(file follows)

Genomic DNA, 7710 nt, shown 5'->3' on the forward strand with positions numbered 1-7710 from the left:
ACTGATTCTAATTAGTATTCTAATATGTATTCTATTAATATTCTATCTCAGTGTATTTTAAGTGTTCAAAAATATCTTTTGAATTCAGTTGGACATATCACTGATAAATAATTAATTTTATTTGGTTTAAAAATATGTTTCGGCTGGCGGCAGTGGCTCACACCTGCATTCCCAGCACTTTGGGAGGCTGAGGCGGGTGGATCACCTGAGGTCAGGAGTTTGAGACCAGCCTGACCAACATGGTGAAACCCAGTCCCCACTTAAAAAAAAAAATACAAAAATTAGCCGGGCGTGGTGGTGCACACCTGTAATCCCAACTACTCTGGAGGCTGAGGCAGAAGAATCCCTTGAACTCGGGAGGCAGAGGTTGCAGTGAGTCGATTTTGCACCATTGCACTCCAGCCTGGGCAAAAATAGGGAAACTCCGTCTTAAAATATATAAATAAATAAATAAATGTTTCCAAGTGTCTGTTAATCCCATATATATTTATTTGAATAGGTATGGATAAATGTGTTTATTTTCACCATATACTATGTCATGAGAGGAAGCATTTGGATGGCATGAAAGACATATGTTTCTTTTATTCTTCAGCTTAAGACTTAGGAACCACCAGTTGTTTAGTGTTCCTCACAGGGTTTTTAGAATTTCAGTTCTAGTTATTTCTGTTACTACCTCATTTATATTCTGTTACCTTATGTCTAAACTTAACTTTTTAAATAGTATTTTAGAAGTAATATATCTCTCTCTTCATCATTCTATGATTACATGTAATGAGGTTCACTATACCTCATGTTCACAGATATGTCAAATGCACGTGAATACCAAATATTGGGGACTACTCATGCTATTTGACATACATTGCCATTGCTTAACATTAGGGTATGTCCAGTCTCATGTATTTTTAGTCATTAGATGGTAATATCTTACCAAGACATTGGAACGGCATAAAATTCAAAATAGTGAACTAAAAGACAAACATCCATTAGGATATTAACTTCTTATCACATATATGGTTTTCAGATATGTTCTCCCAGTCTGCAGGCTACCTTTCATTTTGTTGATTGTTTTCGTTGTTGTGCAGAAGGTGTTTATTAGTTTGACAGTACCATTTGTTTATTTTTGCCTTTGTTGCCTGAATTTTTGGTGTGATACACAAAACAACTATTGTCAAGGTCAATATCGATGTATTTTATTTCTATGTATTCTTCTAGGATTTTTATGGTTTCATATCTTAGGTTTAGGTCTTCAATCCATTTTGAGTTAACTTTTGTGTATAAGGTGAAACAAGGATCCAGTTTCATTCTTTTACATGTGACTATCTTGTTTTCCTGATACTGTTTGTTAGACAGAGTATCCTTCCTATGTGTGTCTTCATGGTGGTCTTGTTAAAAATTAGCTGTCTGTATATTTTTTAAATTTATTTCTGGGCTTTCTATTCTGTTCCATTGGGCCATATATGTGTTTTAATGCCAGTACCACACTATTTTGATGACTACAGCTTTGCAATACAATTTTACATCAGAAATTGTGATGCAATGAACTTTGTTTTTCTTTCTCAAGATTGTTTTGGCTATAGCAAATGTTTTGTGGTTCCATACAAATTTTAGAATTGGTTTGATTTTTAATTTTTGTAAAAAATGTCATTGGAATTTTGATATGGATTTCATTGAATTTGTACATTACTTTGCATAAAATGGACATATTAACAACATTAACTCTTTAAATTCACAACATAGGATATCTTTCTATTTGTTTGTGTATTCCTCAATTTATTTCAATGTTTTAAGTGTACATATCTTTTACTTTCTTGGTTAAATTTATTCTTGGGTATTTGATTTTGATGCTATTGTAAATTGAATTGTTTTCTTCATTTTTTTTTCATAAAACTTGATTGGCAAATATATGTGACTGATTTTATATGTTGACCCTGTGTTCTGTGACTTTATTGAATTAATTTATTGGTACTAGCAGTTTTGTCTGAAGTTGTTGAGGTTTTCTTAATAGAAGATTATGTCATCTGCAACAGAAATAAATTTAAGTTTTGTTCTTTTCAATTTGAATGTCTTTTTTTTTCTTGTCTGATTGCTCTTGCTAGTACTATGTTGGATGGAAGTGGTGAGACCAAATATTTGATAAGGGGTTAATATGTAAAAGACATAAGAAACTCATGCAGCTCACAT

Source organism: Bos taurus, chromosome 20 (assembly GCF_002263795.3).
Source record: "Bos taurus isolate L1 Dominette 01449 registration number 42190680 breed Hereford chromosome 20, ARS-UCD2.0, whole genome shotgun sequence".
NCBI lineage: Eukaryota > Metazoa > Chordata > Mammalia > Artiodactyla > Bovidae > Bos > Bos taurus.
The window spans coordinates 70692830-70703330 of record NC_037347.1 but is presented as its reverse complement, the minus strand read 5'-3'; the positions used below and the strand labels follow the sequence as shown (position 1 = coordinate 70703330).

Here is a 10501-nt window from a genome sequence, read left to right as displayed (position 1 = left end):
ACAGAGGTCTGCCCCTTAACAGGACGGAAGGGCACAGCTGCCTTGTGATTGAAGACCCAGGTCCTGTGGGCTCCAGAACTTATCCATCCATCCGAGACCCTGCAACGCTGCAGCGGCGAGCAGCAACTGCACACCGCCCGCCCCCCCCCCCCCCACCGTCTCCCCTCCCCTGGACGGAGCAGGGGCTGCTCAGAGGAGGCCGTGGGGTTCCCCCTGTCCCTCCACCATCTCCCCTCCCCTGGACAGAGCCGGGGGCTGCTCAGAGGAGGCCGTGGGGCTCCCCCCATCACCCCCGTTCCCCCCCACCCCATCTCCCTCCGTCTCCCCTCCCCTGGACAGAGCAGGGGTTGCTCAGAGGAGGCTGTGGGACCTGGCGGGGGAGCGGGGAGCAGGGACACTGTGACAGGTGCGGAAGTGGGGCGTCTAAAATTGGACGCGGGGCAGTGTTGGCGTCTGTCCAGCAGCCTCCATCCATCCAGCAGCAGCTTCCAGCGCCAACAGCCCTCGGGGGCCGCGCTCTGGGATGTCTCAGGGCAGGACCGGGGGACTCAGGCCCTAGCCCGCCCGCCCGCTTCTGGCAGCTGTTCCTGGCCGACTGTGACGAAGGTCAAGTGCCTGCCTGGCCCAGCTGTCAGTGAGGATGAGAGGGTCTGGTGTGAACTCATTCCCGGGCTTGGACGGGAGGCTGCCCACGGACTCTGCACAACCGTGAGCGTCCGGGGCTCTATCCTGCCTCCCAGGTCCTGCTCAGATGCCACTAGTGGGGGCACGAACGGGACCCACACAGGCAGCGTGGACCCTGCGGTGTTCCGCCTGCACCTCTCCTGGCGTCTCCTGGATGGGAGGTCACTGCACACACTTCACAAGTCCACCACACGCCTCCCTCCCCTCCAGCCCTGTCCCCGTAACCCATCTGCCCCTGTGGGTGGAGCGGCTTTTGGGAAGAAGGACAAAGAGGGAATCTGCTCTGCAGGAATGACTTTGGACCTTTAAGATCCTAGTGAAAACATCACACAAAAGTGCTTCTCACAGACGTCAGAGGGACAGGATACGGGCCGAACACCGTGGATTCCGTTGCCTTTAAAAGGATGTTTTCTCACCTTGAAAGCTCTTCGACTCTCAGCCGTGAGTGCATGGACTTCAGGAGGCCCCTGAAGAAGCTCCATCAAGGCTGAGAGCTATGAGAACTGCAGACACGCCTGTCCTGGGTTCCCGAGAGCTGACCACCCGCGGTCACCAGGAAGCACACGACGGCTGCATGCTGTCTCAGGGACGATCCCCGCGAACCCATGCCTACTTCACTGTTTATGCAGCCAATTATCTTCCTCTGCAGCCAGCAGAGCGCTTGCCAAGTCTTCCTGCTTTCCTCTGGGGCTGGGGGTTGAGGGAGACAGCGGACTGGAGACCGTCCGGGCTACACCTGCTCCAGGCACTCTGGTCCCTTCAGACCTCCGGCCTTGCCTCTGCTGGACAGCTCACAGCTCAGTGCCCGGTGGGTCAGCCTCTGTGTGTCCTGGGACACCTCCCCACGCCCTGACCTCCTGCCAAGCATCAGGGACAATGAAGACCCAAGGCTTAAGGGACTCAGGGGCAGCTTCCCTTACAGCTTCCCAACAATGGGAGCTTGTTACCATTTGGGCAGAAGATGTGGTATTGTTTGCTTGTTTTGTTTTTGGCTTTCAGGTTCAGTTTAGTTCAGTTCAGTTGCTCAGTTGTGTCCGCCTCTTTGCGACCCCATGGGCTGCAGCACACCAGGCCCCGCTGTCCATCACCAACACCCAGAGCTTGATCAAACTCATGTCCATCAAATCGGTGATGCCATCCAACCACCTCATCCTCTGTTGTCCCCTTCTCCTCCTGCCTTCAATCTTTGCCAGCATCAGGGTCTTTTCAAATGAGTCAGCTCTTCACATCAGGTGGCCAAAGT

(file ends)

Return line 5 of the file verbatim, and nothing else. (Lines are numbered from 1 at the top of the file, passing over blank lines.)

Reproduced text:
NCBI lineage: Eukaryota > Metazoa > Chordata > Mammalia > Artiodactyla > Bovidae > Bos > Bos taurus.